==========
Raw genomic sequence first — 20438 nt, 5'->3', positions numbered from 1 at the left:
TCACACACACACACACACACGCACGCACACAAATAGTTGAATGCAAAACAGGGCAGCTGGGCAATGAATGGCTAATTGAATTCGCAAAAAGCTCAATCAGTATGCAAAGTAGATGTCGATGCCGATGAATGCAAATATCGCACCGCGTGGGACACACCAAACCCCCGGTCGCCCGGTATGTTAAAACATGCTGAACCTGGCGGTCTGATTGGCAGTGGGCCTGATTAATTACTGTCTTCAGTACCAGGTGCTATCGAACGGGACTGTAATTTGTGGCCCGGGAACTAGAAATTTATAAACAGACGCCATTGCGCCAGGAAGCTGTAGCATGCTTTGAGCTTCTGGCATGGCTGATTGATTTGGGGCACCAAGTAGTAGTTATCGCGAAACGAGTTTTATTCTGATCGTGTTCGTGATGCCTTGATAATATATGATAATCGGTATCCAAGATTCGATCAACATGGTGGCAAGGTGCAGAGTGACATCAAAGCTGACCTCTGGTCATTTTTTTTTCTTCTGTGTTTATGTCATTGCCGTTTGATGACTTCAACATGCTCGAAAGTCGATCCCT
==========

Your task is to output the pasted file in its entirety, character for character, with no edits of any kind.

Raw genomic sequence first — 20438 nt, 5'->3', positions numbered from 1 at the left:
TCACACACACACACACACACGCACGCACACAAATAGTTGAATGCAAAACAGGGCAGCTGGGCAATGAATGGCTAATTGAATTCGCAAAAAGCTCAATCAGTATGCAAAGTAGATGTCGATGCCGATGAATGCAAATATCGCACCGCGTGGGACACACCAAACCCCCGGTCGCCCGGTATGTTAAAACATGCTGAACCTGGCGGTCTGATTGGCAGTGGGCCTGATTAATTACTGTCTTCAGTACCAGGTGCTATCGAACGGGACTGTAATTTGTGGCCCGGGAACTAGAAATTTATAAACAGACGCCATTGCGCCAGGAAGCTGTAGCATGCTTTGAGCTTCTGGCATGGCTGATTGATTTGGGGCACCAAGTAGTAGTTATCGCGAAACGAGTTTTATTCTGATCGTGTTCGTGATGCCTTGATAATATATGATAATCGGTATCCAAGATTCGATCAACATGGTGGCAAGGTGCAGAGTGACATCAAAGCTGACCTCTGGTCATTTTTTTTTCTTCTGTGTTTATGTCATTGCCGTTTGATGACTTCAACATGCTCGAAAGTCGATCCCT